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New Directions : Understanding interactions of air quality and climate change at regional scales. / Alapaty, Kiran; Mathur, Rohit; Pleim, Jonathan; Hogrefe, Christian; Rao, S. Trivikrama; Ramaswamy, Venkatachalam; Galmarini, Stefano; Schaap, Martijn; Makar, Paul; Vautard, Robert; Baklanov, Alexander; Kallos, George; Vogel, Bernhard; Sokhi, Ranjeet.

In: Atmospheric Environment, Vol. 49, 03.2012, p. 419-421.

Research output: Contribution to journalEditorial

Harvard

Alapaty, K, Mathur, R, Pleim, J, Hogrefe, C, Rao, ST, Ramaswamy, V, Galmarini, S, Schaap, M, Makar, P, Vautard, R, Baklanov, A, Kallos, G, Vogel, B & Sokhi, R 2012, 'New Directions: Understanding interactions of air quality and climate change at regional scales', Atmospheric Environment, vol. 49, pp. 419-421. https://doi.org/10.1016/j.atmosenv.2011.12.016

APA

Vancouver

Author

Alapaty, Kiran ; Mathur, Rohit ; Pleim, Jonathan ; Hogrefe, Christian ; Rao, S. Trivikrama ; Ramaswamy, Venkatachalam ; Galmarini, Stefano ; Schaap, Martijn ; Makar, Paul ; Vautard, Robert ; Baklanov, Alexander ; Kallos, George ; Vogel, Bernhard ; Sokhi, Ranjeet. / New Directions : Understanding interactions of air quality and climate change at regional scales. In: Atmospheric Environment. 2012 ; Vol. 49. pp. 419-421.

Bibtex

@article{b14d1663a3dc45a095e15089d0c12bf7,
title = "New Directions: Understanding interactions of air quality and climate change at regional scales",
abstract = "The estimates of the short-lived climate forcers’ (SLCFs) impacts and mitigation effects on the radiation balance have large uncertainty because the current global model set-ups and simulations contain simplified parameterizations and do not completely cover the full range of air quality-climate interactions (AQCI). Most AQCI studies to date used coarse grid models that cannot adequately resolve the highest SLCFs concentrations in the densest source regions and mesoscale circulations/processes (Anderson et al., 2003). Therefore, the radiative and vertical transport impacts and associated air quality issues in coarse grid models are likely to be under-represented at the regional and local scales. Since AQCI can be locally predominant due to the heterogeneity in emissions loading and process interactions, regional models capable of capturing AQCI are critically needed so that the cumulative effects on larger scale radiative forcing of the earth-atmosphere can be accurately assessed. Regional models include detailed physical, dynamical, and chemical formulations. However, the credibility of these models in properly simulating AQCI has not been critically assessed, a necessary step before they could be used more confidently for developing effective regulatory policies.",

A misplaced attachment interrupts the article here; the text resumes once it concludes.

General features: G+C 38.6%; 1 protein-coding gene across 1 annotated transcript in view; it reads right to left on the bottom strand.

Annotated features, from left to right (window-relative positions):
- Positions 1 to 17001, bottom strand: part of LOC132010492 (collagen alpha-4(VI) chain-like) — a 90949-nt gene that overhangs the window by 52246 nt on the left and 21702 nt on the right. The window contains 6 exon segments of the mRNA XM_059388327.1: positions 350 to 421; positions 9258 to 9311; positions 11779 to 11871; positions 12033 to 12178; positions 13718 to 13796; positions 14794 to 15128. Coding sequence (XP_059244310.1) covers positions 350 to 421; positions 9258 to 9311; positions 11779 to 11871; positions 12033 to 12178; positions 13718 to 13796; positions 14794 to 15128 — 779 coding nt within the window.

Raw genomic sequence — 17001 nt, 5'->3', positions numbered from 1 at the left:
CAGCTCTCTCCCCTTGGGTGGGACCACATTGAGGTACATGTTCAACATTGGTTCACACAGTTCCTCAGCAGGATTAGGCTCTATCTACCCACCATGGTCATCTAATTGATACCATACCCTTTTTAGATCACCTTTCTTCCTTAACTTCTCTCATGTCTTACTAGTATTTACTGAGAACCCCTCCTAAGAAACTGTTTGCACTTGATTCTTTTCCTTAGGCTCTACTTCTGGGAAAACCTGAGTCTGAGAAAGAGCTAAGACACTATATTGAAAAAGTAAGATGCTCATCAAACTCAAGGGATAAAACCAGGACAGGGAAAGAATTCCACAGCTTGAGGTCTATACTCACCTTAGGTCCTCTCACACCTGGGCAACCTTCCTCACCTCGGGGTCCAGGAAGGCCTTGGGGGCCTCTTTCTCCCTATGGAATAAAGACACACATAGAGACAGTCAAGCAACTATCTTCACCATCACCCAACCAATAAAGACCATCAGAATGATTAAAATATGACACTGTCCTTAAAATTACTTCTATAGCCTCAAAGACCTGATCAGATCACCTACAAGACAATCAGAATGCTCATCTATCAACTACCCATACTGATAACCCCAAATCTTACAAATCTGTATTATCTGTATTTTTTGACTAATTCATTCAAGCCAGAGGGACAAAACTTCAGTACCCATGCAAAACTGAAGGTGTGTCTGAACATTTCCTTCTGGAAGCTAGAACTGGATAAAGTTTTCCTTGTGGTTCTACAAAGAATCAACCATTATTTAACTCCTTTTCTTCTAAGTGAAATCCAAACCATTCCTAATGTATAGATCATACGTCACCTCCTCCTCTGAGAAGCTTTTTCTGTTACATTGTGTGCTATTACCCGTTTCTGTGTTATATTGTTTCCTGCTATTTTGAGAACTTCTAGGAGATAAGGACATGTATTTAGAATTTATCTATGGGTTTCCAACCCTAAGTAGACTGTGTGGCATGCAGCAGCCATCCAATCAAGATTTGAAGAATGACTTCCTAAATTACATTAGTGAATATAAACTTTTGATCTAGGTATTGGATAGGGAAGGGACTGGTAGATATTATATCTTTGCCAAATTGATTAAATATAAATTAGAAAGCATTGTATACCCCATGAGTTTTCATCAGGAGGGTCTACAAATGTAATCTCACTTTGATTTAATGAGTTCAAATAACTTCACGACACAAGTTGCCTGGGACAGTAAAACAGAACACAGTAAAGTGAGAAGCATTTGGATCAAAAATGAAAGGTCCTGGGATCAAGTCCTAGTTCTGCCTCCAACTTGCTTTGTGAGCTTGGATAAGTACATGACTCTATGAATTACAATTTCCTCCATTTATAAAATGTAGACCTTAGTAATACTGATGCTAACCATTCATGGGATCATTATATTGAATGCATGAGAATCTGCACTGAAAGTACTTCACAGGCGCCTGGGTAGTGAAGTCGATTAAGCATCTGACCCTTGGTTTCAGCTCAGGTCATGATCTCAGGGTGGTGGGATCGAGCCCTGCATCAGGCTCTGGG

author = "Kiran Alapaty and Rohit Mathur and Jonathan Pleim and Christian Hogrefe and Rao, {S. Trivikrama} and Venkatachalam Ramaswamy and Stefano Galmarini and Martijn Schaap and Paul Makar and Robert Vautard and Alexander Baklanov and George Kallos and Bernhard Vogel and Ranjeet Sokhi",
year = "2012",
month = "3",
doi = "10.1016/j.atmosenv.2011.12.016",
language = "English",
volume = "49",
pages = "419--421",
journal = "Atmospheric Environment",
issn = "1352-2310",